In addition, AquaLogic is a deliberate break with BEA's focus on Java as the primary programming language and Java 2 Enterprise Edition application (J2EE) servers to run them.
The reality of most corporate customers pursuing a services-oriented architecture (SOA) is that there's a wide variety of standards and programming languages, Patrick said.
"It's not just about Java. It's not just about J2EE. It's not just about WebLogic," he said. "AquaLogic is not tied so it can only run on WebLogic."
To fuel its product expansion, BEA has acquired several companies over the past year. The largest were portal software company Plumtree, acquired last August, and , picked up earlier this year, which makes so-called business process management (BPM) software for automating business processes.
The acquisitions, coupled with BEA's strategy of supporting open-source products, mean that applications made with AquaLogic can run on both Java and Microsoft .Net servers, said Patrick.
But that strategy has drawn some skepticism, in part because of overlap with BEA's existing WebLogic products.
Annrai O'Toole, CEO of Cape Clear, which competes with BEA, said that the Fuego and Plumtree offerings brought proprietary technology into BEA's standards-based product mix.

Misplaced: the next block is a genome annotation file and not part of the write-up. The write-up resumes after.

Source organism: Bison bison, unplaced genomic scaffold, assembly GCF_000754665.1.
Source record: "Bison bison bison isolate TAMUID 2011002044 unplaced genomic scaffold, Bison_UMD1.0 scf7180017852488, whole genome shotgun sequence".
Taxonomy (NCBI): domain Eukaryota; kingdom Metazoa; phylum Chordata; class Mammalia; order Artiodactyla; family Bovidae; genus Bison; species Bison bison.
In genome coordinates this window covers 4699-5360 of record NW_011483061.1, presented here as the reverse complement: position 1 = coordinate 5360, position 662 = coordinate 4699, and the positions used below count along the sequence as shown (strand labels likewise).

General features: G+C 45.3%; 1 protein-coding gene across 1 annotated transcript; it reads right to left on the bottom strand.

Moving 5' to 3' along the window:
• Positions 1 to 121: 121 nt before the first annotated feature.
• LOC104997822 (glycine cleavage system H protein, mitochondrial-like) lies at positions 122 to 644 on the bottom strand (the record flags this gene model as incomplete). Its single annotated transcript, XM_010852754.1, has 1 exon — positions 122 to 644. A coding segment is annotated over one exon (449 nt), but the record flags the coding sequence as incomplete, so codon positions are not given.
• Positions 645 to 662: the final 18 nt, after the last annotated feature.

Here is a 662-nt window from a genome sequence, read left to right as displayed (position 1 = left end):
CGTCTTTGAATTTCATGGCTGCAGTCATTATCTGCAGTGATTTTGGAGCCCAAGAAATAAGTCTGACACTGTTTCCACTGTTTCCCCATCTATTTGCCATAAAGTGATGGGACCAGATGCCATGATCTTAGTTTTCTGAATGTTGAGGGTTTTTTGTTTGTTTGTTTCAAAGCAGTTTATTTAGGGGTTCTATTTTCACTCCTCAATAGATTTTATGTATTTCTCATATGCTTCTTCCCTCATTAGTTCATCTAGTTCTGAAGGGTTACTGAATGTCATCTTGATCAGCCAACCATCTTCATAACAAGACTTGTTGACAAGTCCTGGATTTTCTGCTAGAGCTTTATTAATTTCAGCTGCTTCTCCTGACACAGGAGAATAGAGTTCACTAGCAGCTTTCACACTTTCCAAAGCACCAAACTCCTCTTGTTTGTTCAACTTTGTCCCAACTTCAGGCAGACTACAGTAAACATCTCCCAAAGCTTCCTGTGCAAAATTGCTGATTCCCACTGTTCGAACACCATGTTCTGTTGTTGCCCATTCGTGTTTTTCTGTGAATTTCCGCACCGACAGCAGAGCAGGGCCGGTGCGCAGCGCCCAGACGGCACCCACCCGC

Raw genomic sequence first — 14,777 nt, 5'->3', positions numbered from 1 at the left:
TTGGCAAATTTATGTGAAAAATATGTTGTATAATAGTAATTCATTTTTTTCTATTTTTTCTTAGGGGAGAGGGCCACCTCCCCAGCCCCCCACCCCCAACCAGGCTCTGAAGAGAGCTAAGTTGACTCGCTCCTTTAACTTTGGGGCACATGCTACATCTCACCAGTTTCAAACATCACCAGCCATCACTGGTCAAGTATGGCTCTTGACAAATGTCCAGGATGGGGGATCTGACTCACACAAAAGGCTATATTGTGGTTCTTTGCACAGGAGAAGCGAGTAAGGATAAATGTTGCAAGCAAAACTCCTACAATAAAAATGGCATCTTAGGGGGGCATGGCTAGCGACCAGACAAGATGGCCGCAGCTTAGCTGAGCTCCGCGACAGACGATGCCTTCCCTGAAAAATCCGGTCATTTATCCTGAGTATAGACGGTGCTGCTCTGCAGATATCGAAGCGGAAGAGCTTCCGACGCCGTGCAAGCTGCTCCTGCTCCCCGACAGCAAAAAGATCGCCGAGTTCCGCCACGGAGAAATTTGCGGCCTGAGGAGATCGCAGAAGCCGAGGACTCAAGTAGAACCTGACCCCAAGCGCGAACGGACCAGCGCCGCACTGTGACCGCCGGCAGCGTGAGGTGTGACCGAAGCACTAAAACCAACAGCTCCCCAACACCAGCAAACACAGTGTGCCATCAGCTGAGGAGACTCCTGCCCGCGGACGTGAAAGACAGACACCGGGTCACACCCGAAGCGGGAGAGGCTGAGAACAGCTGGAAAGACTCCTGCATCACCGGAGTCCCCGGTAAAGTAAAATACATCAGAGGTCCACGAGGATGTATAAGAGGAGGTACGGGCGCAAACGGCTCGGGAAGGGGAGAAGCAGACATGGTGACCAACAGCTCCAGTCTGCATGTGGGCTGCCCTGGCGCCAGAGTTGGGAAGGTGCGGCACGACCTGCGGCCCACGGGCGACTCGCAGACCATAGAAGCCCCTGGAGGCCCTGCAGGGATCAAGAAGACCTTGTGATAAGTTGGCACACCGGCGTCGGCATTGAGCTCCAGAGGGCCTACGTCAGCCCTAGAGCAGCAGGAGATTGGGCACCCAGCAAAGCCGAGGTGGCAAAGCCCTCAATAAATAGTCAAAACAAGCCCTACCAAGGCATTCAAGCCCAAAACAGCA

"The success of SOA is dependent on open standards. How does the addition of more proprietary technologies get them closer to supporting SOA?" O'Toole wrote in a blog entry.
He speculated on whether thefrom BEA in 2004 had affected the company's decisions.
While BEA sells only middleware, its large competitors have assembled broader product portfolios. That bigger product "footprint" can be an advantage when selling to cost-conscious corporate customers looking to cut down on the number of vendors they deal with, analysts said.
In addition, there are now a number of freely available open-source Java application servers that, in general, are low-end alternatives to BEA's flagship software WebLogic Server. The company was also considered a takeover candidate from Oracle for a time.
Still, despite the mounting competition and internal tumult of two years back, BEA's finances are better today than they were 12 months ago.
After seeing its license sales drop for five straight quarters through the first half of last year, the company watched revenuelast summer, and BEA topped $1 billion in revenue last fiscal year.
The improving financial picture has helped push its stock above $13 in the past month, a significant jump from its $8 share price of about a year ago.
But even with its strong fiscal year, some analysts are not convinced that BEA can maintain its growth rate. The company reports its first-quarter fiscal 2007 results in May.
Burton Group analyst Anne Thomas Manes said BEA continues to have good products and well-regarded engineers. But some problems remain, including lost market share to JBoss and product overlap following its acquisitions.
"BEA is feeling proud of themselves because they had a good year," Manes said. "But I'm not convinced they are out of (the) water."